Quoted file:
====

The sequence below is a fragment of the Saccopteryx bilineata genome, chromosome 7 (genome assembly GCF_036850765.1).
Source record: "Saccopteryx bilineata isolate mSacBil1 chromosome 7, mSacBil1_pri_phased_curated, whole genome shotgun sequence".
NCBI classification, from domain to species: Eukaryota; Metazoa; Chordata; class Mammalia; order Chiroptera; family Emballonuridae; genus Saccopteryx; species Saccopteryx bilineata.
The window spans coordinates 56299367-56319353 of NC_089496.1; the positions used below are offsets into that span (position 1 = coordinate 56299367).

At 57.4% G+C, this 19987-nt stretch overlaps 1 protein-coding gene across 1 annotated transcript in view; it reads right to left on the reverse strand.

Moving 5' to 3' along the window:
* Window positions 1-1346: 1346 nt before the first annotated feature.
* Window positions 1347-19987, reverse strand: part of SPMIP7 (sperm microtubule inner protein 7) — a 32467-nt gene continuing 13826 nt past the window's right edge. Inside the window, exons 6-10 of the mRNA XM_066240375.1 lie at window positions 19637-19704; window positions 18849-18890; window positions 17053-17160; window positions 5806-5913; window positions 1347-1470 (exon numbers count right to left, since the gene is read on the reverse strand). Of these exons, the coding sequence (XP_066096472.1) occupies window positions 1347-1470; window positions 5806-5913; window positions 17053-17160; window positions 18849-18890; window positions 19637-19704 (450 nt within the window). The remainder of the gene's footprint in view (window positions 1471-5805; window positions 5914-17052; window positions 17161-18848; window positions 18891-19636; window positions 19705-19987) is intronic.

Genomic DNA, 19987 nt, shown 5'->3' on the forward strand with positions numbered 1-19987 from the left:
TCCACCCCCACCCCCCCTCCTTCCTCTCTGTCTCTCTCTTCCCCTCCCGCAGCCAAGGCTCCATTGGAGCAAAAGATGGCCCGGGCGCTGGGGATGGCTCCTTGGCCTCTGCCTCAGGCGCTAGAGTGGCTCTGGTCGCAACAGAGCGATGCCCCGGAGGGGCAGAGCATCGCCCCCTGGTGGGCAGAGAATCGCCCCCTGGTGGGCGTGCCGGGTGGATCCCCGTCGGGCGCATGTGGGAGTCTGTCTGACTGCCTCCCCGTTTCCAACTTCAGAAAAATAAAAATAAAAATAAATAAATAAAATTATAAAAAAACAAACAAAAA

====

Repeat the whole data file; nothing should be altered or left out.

The sequence below is a fragment of the Saccopteryx bilineata genome, chromosome 7 (genome assembly GCF_036850765.1).
Source record: "Saccopteryx bilineata isolate mSacBil1 chromosome 7, mSacBil1_pri_phased_curated, whole genome shotgun sequence".
NCBI classification, from domain to species: Eukaryota; Metazoa; Chordata; class Mammalia; order Chiroptera; family Emballonuridae; genus Saccopteryx; species Saccopteryx bilineata.
The window spans coordinates 56299367-56319353 of NC_089496.1; the positions used below are offsets into that span (position 1 = coordinate 56299367).

At 57.4% G+C, this 19987-nt stretch overlaps 1 protein-coding gene across 1 annotated transcript in view; it reads right to left on the reverse strand.

Moving 5' to 3' along the window:
* Window positions 1-1346: 1346 nt before the first annotated feature.
* Window positions 1347-19987, reverse strand: part of SPMIP7 (sperm microtubule inner protein 7) — a 32467-nt gene continuing 13826 nt past the window's right edge. Inside the window, exons 6-10 of the mRNA XM_066240375.1 lie at window positions 19637-19704; window positions 18849-18890; window positions 17053-17160; window positions 5806-5913; window positions 1347-1470 (exon numbers count right to left, since the gene is read on the reverse strand). Of these exons, the coding sequence (XP_066096472.1) occupies window positions 1347-1470; window positions 5806-5913; window positions 17053-17160; window positions 18849-18890; window positions 19637-19704 (450 nt within the window). The remainder of the gene's footprint in view (window positions 1471-5805; window positions 5914-17052; window positions 17161-18848; window positions 18891-19636; window positions 19705-19987) is intronic.

Genomic DNA, 19987 nt, shown 5'->3' on the forward strand with positions numbered 1-19987 from the left:
TCCACCCCCACCCCCCCTCCTTCCTCTCTGTCTCTCTCTTCCCCTCCCGCAGCCAAGGCTCCATTGGAGCAAAAGATGGCCCGGGCGCTGGGGATGGCTCCTTGGCCTCTGCCTCAGGCGCTAGAGTGGCTCTGGTCGCAACAGAGCGATGCCCCGGAGGGGCAGAGCATCGCCCCCTGGTGGGCAGAGAATCGCCCCCTGGTGGGCGTGCCGGGTGGATCCCCGTCGGGCGCATGTGGGAGTCTGTCTGACTGCCTCCCCGTTTCCAACTTCAGAAAAATAAAAATAAAAATAAATAAATAAAATTATAAAAAAACAAACAAAAA